On Tue, Nov 2, 2010 at 9:15 AM, Peter Eisentraut <peter_e(at)gmx(dot)net> wrote:
> I'm working on propagating ALTER TYPE commands to typed tables. This is
> currently prohibited. For example, take these regression test cases:
> CREATE TYPE test_type2 AS (a int, b text);
> CREATE TABLE test_tbl2 OF test_type2;
> ALTER TYPE test_type2 ADD ATTRIBUTE c text; -- fails
> ALTER TYPE test_type2 ALTER ATTRIBUTE b TYPE varchar; -- fails
> ALTER TYPE test_type2 DROP ATTRIBUTE b; -- fails
> ALTER TYPE test_type2 RENAME ATTRIBUTE b TO bb; -- fails
> The actual implementation isn't very difficult, because the ALTER TABLE
> code already knows everything about recursion.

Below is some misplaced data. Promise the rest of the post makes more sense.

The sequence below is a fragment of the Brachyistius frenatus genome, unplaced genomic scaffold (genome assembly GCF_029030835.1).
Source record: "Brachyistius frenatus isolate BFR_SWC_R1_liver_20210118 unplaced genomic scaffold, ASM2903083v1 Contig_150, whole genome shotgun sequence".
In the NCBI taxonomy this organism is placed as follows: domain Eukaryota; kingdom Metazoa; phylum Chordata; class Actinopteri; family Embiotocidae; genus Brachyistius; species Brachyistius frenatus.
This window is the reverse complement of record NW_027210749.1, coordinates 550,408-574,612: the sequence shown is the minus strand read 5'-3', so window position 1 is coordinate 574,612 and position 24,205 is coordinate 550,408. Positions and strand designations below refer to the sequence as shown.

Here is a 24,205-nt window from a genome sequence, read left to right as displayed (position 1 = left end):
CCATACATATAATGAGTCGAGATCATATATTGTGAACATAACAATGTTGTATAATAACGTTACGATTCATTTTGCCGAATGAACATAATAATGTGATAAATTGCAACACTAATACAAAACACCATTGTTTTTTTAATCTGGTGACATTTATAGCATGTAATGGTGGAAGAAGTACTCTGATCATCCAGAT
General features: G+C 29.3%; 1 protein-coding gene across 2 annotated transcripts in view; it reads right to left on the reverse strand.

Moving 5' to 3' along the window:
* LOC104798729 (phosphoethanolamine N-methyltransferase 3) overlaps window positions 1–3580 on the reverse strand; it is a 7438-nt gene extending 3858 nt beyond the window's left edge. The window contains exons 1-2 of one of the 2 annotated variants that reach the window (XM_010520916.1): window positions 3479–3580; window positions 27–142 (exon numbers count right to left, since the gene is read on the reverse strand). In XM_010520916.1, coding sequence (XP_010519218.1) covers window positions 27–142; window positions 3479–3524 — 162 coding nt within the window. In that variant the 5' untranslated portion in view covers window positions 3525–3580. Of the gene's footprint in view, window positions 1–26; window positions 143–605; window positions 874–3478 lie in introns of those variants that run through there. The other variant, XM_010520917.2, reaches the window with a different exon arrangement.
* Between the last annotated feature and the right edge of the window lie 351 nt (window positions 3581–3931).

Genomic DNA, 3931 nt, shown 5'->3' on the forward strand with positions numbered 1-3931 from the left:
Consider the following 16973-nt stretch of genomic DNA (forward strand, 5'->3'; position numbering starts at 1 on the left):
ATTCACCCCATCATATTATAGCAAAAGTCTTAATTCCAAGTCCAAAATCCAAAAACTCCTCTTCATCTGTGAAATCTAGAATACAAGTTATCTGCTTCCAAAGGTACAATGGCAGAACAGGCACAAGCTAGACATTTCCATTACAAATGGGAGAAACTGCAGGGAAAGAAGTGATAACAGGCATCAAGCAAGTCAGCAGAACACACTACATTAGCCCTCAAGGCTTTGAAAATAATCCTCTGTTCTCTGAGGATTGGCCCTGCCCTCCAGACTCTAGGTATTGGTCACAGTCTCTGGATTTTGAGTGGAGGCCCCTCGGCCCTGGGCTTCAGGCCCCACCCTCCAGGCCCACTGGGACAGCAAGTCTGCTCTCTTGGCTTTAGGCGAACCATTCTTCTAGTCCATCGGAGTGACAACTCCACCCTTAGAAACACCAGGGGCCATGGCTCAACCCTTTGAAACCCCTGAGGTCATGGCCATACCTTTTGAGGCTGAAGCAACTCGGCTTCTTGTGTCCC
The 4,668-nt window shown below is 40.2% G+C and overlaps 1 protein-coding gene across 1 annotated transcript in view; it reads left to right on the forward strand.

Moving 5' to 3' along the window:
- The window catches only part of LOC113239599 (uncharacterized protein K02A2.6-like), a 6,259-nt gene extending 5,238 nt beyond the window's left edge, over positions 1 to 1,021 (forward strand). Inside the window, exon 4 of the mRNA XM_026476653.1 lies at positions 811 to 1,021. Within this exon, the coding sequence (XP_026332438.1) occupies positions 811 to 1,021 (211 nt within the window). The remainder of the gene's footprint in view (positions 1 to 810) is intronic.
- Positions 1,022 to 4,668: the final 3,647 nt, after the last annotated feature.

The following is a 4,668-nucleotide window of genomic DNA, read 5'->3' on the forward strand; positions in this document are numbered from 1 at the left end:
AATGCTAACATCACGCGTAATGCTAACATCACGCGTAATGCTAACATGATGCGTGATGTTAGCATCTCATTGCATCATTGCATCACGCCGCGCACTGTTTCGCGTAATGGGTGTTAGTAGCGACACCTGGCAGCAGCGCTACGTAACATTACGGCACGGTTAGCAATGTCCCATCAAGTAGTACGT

> Now I'm wondering what kind of syntax should be used to control this. I
> think you don't want to automatically propagate such innocent looking
> operations to tables in a potentially data-destroying manner. The
> natural idea would be RESTRICT/CASCADE. This is currently only
> associated with DROP operations, but I suppose ADD/ALTER/RENAME
> ATTRIBUTE x ... CASCADE doesn't sound too odd.
> Comments, other ideas?
That seems reasonable. What do you plan to do about this case?
CREATE TYPE test_type AS (a int, b text);
CREATE TABLE test_tbl (x test_type);
ALTER TYPE test_type ADD ATTRIBUTE c text;
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